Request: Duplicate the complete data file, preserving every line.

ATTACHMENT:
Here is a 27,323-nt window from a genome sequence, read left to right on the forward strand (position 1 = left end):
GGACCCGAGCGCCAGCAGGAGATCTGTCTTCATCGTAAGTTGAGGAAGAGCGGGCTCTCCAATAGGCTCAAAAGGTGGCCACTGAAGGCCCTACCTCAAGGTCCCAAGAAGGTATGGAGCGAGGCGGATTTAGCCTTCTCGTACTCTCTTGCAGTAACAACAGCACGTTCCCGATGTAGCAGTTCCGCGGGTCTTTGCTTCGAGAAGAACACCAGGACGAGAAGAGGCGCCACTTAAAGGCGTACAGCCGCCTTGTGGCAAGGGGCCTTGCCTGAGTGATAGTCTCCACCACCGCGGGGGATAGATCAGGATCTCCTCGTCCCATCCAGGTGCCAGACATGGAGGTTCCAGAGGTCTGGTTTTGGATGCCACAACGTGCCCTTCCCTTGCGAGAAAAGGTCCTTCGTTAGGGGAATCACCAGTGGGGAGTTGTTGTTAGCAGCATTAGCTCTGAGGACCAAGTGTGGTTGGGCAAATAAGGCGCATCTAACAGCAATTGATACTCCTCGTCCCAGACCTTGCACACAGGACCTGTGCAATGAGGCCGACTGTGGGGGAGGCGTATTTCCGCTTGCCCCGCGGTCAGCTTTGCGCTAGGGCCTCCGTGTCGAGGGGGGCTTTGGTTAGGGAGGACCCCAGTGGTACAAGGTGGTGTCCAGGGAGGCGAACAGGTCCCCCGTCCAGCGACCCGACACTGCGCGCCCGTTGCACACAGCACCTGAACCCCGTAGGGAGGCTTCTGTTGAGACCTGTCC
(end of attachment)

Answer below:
Here is a 27,323-nt window from a genome sequence, read left to right on the forward strand (position 1 = left end):
GGACCCGAGCGCCAGCAGGAGATCTGTCTTCATCGTAAGTTGAGGAAGAGCGGGCTCTCCAATAGGCTCAAAAGGTGGCCACTGAAGGCCCTACCTCAAGGTCCCAAGAAGGTATGGAGCGAGGCGGATTTAGCCTTCTCGTACTCTCTTGCAGTAACAACAGCACGTTCCCGATGTAGCAGTTCCGCGGGTCTTTGCTTCGAGAAGAACACCAGGACGAGAAGAGGCGCCACTTAAAGGCGTACAGCCGCCTTGTGGCAAGGGGCCTTGCCTGAGTGATAGTCTCCACCACCGCGGGGGATAGATCAGGATCTCCTCGTCCCATCCAGGTGCCAGACATGGAGGTTCCAGAGGTCTGGTTTTGGATGCCACAACGTGCCCTTCCCTTGCGAGAAAAGGTCCTTCGTTAGGGGAATCACCAGTGGGGAGTTGTTGTTAGCAGCATTAGCTCTGAGGACCAAGTGTGGTTGGGCAAATAAGGCGCATCTAACAGCAATTGATACTCCTCGTCCCAGACCTTGCACACAGGACCTGTGCAATGAGGCCGACTGTGGGGGAGGCGTATTTCCGCTTGCCCCGCGGTCAGCTTTGCGCTAGGGCCTCCGTGTCGAGGGGGGCTTTGGTTAGGGAGGACCCCAGTGGTACAAGGTGGTGTCCAGGGAGGCGAACAGGTCCCCCGTCCAGCGACCCGACACTGCGCGCCCGTTGCACACAGCACCTGAACCCCGTAGGGAGGCTTCTGTTGAGACCTGTCC